Millenium Development Goal

8 Millennium Development Goals: Where Are We Today?

Photo courtesy of USAID via Flickr

Nearly a decade and a half ago, the UN set in motion eight vital millennium development goals to be achieved by 2015.

Now that 2015 has arrived, we’re able to look back on the past fifteen years and take a look at how well the planet has done in reaching the UN’s lofty humanitarian goals.

1. Eradicate extreme hunger and poverty

The good news: The UN’s goal to halve global poverty by 2015, according to the UN, was reached five years ahead of schedule.

The bad news: Depending on how you look at the data, this may not quite be true.

Critics have claimed that the UN’s poverty metrics are inaccurate, as the goals have been diluted several times over the years to emphasize poverty reduction.

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The goal was changed from a reduction of over 800 million to only 345 million. But the definition of poverty itself is also skewed: the IPL (international poverty line) refers to what $1.25 a day could buy a U.S. citizen in 2005, even though it is impossible to survive on this amount.

If the IPL were doubled to $2.50 (a more reasonable IPL) the narrative would change to show a global increase in poverty instead of reduction: half of world’s population, and rising.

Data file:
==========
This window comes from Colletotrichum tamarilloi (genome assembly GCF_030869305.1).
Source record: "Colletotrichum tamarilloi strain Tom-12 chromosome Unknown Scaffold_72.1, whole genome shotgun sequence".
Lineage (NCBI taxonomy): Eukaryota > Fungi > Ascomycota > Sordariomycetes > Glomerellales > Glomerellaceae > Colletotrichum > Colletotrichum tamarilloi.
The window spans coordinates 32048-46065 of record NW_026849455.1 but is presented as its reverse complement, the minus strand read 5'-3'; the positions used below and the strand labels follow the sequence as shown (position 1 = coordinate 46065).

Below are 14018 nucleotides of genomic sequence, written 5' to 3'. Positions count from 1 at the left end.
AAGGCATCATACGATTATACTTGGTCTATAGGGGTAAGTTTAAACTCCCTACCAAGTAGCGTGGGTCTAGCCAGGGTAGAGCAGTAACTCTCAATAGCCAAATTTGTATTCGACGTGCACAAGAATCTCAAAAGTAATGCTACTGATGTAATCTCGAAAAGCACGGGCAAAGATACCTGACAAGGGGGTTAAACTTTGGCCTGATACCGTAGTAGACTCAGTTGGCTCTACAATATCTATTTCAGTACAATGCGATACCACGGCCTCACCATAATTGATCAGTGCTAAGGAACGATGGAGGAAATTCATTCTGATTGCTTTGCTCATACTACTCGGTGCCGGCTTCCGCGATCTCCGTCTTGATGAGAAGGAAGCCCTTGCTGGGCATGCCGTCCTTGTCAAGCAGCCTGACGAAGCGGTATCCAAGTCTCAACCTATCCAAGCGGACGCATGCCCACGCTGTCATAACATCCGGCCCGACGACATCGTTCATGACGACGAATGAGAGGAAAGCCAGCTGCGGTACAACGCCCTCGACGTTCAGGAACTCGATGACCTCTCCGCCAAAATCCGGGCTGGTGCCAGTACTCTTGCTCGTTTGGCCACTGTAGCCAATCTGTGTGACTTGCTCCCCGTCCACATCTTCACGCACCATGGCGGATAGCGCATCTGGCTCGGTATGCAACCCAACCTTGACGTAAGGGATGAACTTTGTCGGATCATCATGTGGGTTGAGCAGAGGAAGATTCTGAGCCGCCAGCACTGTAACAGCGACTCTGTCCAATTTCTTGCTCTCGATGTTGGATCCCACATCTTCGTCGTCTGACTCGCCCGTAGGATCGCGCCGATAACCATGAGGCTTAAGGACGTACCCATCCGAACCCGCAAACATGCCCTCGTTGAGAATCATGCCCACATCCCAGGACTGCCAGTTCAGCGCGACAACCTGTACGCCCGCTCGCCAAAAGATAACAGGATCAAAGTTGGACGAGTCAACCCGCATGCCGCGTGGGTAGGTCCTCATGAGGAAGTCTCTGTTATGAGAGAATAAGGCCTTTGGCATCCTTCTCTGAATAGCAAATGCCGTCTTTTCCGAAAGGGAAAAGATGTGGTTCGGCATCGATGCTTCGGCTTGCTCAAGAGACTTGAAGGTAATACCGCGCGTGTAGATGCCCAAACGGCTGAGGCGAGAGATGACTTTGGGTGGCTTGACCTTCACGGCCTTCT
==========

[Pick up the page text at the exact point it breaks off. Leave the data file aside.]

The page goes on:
2. Achieve universal primary education

The good news: According to the UN, enrollment in primary education in developing regions was up to 90 percent in 2010 from 82 percent in 1999, and a 2 million decline in out-of-school  children since 2007.

The bad news: Some 58 million children of primary school age were still out of school in 2012. Not all countries have seen improvement, with the lowest rates seen in sub-saharan Africa. Critics also speculate that enrollment does not necessarily equate with learning quality.

The UN’s goal won’t be reached, but 90 percent isn’t bad.

3. Promote gender equality and empower women

The good news: Support for gender equality has increased steadily since the 1970s, more women are involved in politics and education, and the health gap between genders is about 96 percent closed.

The bad news: Though women still two thirds of the world’s working hours and produce half of the world’s food, they earn just 10 percent of the world’s income and own 1 percent of the world’s property. Women are still also disproportionately illiterate, and make up 70 percent of those in poverty.

Most countries have achieved gender equality in primary education, but only two have on higher levels. Overall, progress in this area has been slow.

4. Reduce child mortality

The good news: According to the UN, the number of children under 5 dying has decreased by 17,000 a day between 1990 and 2013. The measles vaccine in particular has averted of 14 million deaths.

The bad news: Though globally child mortality is in decline, the proportion is increasing in sub-Saharan Africa and Southeast Asia. In spite of this admittedly accelerated reduction, 65 percent of countries will not meet the goal of a two-thirds reduction by 2015.